As long as there have been books, there have been efforts to ban them – from objections based on immoral content raised by religious groups during the colonial America era to the 1800s when states in the South sought to outlaw books with anti-slavery themes like “Uncle Tom’s Cabin.”
In fact, according to Claire Parfait, an American History professor, in an article published by National Geographic, not only was “Uncle Tom’s Cabin,” written by Harriet Beecher Stowe, publicly burned, but one free Black minister was sentenced to 10 years in prison for owning a copy of the book.
As the current debate over the legality of banning books continues to dominate the news, some legal experts contend that book bans violate the First Amendment as they deprive both children and students the right to receive information and ideas.
The numbers tell the story as the 2021-2022 school year had a record number of book ban requests, with the current school year on track to break the previous year’s record.
The American Library Association (ALA) and Pen America, a nonprofit organization that advocates for free speech, both assert that the majority of books being banned come from the young adult category with themes that include LGBTQ+ issues (674 titles), characters of color (659 titles) or race or racism (338 titles).
According to the ALA, 2022 recorded the highest number of complaints (1,651) – that is attempts to ban, challenge or restrict access to different book titles in the U.S. – since the group first began documenting book challenges more than 20 years ago.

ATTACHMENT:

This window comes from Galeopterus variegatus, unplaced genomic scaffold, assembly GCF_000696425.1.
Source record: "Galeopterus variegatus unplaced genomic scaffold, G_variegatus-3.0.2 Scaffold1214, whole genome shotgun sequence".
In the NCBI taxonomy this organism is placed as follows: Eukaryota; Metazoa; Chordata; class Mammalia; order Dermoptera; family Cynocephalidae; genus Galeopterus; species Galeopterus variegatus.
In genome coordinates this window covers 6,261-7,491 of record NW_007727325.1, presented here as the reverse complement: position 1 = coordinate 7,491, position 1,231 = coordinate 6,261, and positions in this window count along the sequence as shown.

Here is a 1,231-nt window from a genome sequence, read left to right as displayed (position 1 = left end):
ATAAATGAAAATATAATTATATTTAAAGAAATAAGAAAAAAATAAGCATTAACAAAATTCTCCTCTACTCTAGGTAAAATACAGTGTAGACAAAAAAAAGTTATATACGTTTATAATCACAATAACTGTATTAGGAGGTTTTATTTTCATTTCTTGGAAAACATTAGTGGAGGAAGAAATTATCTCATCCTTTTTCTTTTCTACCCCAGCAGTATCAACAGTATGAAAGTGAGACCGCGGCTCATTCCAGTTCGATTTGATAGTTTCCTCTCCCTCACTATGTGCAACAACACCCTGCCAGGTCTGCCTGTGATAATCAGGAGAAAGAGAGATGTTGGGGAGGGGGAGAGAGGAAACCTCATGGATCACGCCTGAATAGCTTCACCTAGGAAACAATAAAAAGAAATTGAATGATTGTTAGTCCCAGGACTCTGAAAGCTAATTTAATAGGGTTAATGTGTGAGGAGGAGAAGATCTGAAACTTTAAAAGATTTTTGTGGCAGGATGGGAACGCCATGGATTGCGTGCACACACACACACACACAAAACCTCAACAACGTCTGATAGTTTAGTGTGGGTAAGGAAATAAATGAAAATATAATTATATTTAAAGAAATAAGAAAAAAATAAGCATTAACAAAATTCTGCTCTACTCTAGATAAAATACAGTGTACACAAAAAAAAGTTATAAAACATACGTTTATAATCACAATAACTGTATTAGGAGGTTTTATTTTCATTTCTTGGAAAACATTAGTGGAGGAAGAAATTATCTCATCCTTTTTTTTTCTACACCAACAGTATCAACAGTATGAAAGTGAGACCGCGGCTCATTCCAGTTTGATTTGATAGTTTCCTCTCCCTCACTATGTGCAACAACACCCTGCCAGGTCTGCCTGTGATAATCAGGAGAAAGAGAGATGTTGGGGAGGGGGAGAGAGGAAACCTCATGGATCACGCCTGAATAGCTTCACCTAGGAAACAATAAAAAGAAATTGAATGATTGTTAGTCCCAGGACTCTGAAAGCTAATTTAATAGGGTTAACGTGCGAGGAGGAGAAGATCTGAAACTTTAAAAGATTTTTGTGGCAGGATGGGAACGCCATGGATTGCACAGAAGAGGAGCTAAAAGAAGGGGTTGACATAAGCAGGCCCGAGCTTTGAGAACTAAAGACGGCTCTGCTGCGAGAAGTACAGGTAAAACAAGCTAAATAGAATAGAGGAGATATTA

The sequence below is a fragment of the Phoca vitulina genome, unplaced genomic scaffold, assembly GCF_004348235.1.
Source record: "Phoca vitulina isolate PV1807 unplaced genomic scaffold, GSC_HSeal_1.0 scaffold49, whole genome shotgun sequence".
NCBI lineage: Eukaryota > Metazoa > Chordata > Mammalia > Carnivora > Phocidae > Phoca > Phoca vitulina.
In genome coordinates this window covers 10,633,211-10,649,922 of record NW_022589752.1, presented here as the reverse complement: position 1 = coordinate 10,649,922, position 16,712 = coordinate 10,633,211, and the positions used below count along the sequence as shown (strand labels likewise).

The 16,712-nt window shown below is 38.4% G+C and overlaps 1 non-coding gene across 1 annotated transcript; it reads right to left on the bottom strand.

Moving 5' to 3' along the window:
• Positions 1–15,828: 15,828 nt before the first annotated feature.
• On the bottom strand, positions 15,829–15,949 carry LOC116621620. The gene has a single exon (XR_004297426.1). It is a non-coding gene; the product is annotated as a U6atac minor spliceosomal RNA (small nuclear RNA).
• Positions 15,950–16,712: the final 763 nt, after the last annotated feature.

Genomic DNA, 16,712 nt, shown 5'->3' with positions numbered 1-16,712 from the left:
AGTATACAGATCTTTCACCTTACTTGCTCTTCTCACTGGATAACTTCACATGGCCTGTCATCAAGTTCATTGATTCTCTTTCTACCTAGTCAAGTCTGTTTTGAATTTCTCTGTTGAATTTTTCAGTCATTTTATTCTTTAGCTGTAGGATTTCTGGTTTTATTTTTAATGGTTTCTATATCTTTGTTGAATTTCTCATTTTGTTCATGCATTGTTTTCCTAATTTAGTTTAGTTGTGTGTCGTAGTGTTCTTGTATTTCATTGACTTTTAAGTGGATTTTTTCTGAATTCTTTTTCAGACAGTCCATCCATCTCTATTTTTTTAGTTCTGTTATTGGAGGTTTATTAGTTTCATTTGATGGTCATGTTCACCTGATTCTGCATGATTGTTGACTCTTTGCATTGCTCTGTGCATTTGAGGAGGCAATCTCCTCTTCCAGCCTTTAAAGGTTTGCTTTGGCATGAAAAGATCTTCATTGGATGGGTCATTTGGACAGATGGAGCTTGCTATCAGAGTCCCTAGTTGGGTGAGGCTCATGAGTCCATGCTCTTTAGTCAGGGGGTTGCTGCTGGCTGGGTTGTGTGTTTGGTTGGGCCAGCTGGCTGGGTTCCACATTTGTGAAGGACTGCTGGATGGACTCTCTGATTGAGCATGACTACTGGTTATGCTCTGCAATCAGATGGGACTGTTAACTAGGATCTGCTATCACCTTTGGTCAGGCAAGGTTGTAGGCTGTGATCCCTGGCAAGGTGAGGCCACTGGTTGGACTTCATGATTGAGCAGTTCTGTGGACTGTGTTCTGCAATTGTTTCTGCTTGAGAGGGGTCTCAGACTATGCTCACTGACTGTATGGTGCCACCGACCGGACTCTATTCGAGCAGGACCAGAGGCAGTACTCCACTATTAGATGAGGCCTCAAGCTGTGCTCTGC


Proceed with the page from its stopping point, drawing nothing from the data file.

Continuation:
In New Jersey, recent efforts to ban books in Wayne, Ramsey, Westfield and the North Hunterdon-Voorhees School District focused on the removal of five LGBTQ+-themed books including George M. Johnson’s award-winning “All Boys Aren’t Blue” – a book written by a Black author about a Black boy coming to terms with his sexual orientation.
K.C. Boyd, Washington, D.C.’s 2022 Librarian of the Year, in an interview with the Washington Informer, described the controversial issue of banning books from the perspective of her Ward 6 school – a perspective which stood in stark contrast to the experiences of her colleagues in more conservative strongholds like South Carolina and Louisiana.
“When you get into the business of telling a child they can’t read a particular book, you’re focusing on the negative and blocking them from accessing books that affirm their culture, race and identity,” Boyd said.
“It hurts Black, brown and LBGTQ kids, more than their counterparts. School librarians have to be more on the political side and conscious about what’s going on in society,” said Boyd, while adding, “book banning is a serious issue and censorship.”
A disturbing trend of book bans escalates
In just the first four months of 2022, Texas led the nation with 700 books banned, followed by Pennsylvania with 400 and Florida with nearly 300. Other states topping the list of banned books included Oklahoma, Kansas, and Indiana. Those numbers have remained on track for 2023, with Texas districts still at the top of the heap with the most instances of book bans at 438, followed by 357 bans in Florida, 315 bans in Missouri, and over 100 bans in both Utah and South Carolina.